New credit deals introduce sources of risk into bond funds.
By Brian Moriarty
Created in 2013, credit risk transfer, or CRT, deals issued by Fannie Mae and Freddie Mac are designed to move mortgage credit risk from the agencies’ balance sheets to private investors. Gross issuance has exploded since 2013’s first deal, reaching a cumulative total $48 billion as of August. The programs are required by a mandate from the Federal Housing Finance Agency, which is still the conservator for both Fannie Mae and Freddie Mac. There are a couple of twists, but FHFA’s mandate states that the agencies should target at least 90% of new single-family agency mortgages’ principal for risk transfer.
Asset managers and hedge funds have been drawn to CRTs by attractive yields, as well as back-testing that suggests they would have held up well during the financial crisis. They have also been gobbled up by investors hunting a replacement for legacy nonagency residential mortgages—which have been strong performers since bottoming out during the financial crisis— as that sector has been steadily shrinking.
Notably, CRTs don’t represent ownership of actual mortgage pools. Rather, the securities’ cash flows are structured so that they reference the activity of specific pools of mortgages held by Fannie and Freddie. Thus, CRT deals are akin to credit-linked notes. The agencies use mortgage pools on their balance sheets as a reference (that is, reference pools), and sell tranches of securities with different risk profiles whose cash flows are based on activity in the reference pools. Those cash flows are paid by Fannie and Freddie (rather than directly from the mortgage pools), but the agencies are only obliged to pay investors based on the promises of each individual security. If the underlying mortgage pools experience defaults, CRT investors will bear the brunt of those losses. In other words, CRTs are completely different from traditional agencybacked mortgages.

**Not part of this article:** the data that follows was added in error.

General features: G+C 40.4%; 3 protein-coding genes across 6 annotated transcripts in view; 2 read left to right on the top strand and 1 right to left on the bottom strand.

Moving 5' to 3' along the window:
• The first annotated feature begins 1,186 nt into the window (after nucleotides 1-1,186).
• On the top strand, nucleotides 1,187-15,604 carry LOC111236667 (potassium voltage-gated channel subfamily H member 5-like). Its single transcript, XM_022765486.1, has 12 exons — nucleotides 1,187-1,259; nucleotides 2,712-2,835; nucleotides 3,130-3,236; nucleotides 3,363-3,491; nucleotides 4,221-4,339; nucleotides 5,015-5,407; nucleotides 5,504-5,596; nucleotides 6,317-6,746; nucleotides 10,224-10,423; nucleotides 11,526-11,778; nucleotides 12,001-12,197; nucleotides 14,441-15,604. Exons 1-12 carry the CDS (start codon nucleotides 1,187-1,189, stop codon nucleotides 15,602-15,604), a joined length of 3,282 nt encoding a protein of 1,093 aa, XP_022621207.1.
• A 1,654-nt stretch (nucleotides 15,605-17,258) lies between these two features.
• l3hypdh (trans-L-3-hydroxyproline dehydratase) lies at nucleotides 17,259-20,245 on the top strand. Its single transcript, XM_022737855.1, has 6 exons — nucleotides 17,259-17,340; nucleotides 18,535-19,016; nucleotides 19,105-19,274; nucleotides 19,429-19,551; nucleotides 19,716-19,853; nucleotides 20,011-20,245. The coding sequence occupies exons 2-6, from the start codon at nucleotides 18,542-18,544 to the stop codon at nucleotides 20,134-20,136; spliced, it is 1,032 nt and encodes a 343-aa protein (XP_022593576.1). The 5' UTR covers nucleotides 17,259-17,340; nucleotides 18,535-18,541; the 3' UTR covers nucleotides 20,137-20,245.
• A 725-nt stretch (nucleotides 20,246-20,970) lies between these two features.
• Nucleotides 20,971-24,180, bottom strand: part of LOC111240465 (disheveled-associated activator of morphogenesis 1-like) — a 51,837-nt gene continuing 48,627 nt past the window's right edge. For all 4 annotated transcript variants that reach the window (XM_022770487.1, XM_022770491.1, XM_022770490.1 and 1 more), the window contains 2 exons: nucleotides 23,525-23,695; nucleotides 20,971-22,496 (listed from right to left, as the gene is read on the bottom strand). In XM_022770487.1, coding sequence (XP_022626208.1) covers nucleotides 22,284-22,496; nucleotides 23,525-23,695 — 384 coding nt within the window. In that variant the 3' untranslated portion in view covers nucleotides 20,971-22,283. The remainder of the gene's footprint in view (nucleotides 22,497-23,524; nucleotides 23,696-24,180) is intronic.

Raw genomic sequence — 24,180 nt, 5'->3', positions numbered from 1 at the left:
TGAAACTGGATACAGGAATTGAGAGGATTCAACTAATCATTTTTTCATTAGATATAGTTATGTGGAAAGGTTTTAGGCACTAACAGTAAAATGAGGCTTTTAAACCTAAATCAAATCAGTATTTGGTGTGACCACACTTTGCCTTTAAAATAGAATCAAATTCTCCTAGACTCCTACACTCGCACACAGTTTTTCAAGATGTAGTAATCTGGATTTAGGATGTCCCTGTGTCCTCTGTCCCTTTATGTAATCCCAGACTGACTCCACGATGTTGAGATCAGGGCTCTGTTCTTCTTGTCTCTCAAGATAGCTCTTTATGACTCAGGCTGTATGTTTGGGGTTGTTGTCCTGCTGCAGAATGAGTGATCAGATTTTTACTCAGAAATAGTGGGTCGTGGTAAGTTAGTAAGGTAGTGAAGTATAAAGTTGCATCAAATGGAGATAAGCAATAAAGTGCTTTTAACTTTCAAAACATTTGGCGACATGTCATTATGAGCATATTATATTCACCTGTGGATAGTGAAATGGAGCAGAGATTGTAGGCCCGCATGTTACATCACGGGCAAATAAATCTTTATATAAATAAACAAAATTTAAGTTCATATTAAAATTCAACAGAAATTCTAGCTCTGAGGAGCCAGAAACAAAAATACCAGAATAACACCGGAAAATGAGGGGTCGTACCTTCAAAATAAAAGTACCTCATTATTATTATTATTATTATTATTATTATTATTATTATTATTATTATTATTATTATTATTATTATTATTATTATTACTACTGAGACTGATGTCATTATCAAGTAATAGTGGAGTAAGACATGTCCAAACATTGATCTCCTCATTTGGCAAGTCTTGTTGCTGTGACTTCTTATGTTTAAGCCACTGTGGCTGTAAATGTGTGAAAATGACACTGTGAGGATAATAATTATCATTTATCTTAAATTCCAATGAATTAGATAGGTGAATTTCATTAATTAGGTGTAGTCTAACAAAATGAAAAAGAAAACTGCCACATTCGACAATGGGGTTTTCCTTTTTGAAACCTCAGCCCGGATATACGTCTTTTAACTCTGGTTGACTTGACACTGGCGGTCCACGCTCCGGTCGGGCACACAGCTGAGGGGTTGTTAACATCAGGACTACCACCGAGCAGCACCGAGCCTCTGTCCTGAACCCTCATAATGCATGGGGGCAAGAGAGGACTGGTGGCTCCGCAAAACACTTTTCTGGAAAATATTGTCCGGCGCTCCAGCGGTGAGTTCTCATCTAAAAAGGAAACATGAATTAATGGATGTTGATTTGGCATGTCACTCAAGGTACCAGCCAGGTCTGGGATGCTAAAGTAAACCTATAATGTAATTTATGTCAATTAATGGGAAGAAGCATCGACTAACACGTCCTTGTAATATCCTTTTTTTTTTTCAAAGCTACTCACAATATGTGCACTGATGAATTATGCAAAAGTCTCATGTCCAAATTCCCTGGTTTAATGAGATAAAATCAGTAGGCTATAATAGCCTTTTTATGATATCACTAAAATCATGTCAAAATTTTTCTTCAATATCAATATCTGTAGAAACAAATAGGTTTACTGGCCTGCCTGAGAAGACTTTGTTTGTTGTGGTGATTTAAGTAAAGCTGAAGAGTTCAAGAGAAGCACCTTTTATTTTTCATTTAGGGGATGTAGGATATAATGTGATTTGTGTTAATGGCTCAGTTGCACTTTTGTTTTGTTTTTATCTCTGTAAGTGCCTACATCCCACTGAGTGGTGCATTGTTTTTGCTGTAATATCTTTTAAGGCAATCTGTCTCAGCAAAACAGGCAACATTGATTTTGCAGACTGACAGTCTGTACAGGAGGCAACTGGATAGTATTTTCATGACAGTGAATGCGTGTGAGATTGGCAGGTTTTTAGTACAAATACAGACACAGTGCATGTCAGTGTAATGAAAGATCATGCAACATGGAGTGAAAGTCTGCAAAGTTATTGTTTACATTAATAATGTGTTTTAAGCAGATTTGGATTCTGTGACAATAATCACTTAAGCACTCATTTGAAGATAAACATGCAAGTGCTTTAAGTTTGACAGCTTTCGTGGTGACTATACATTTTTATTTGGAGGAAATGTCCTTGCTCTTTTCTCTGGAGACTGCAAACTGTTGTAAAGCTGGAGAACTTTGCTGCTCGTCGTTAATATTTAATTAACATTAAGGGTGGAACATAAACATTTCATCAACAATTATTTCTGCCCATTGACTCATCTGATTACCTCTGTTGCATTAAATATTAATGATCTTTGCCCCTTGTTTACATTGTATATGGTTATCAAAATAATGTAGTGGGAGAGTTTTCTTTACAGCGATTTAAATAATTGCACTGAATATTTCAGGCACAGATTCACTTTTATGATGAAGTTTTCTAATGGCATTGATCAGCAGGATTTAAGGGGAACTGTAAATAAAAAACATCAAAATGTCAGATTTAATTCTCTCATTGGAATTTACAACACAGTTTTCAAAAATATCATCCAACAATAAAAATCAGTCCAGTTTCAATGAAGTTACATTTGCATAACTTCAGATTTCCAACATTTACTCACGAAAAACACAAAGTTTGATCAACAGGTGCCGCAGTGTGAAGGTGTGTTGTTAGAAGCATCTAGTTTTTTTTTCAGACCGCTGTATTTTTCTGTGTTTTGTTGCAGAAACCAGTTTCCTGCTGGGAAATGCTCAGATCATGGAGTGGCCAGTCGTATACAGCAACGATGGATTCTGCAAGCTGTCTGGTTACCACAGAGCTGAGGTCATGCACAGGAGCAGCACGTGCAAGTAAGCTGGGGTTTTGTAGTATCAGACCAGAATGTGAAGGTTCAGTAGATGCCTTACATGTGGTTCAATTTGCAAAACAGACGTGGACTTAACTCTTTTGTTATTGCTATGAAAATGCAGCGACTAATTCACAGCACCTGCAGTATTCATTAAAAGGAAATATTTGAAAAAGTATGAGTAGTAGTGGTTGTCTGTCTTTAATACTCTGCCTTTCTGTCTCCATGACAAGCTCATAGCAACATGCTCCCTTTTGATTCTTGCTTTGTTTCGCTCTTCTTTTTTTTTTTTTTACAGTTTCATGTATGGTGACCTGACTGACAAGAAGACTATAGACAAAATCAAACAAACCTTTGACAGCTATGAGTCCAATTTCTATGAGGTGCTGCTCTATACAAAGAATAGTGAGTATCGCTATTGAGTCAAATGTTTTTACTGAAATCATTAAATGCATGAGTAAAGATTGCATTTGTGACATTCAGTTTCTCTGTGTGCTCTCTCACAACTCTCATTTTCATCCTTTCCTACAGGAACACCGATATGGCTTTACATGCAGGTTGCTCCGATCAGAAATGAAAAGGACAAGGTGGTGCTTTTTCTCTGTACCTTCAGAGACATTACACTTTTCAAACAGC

CRTs are typically split into senior, mezzanine (usually rated BBB or BB), and subordinate tranches (usually rated B or not rated). They have floating coupons, usually one-month Libor plus a spread. The structure is effectively a stack of synthetic tranches based on the reference pools, but the agencies only sell the mezzanine and subordinate tranches of each stack. In fact, the senior pieces don’t actually exist as securities. Whatever risk or benefit would theoretically accrue to them is effectively borne—or retained— by the agency offering the deal. Unlike non-agency mortgage tranches (which are paid off sequentially), CRT tranches are paid off pro-rata at the same time as long as defaults in the reference pool don’t get too large. If mortgages begin to fail and subordination falls below a target, though, principal payments are diverted away from—and the impact of losses is thus felt by— investors holding the CRT tranches.
CRTs look a lot like other collateralized mortgage obligations, but they’ve been distinguished by how “thin” the tranches are that are being sold to investors. For most securitizations with credit risk, the biggest appetite is for the senior tranches, which carry the most credit enhancement, but the agencies are selling only mid- and lower-level CRT tranches to investors. And because senior tranches typically compose the lion’s share of a deal— 95% in the case of one 2014 CRT deal—even the middle-tier tranches being sold to investors are low in the structure, and very thin. The “safest” middle-tier tranches, for example, have very little capital underneath them (that is, credit enhancement) to absorb losses. In a severe housing crisis, the securities could very quickly go from hero to zero.
Another concern is that some investors may infer a false sense of security with CRTs. Because the interest payments are coming from Fannie and Freddie, and not directly from the reference pool of mortgages, some firms have technically classified them as “agency” securities, despite their inherent credit risk. What’s more, despite the sector’s explosive growth, the volume of CRT bonds outstanding (roughly somewhere between $30 billion and $40 billion) is still a drop in the bucket compared with other fixed-income sectors, and a liquidity crunch is certainly possible.
There’s another risk factor that could become more important in the future. It’s in the agencies’ best interests to transfer as much risk as possible into CRT deals. The more credit risk they can shed, the better it is for their own balance sheets and for taxpayers. To the degree that the agencies can choose which mortgages to insert into CRT pools, their interests diverge from those of CRT investors.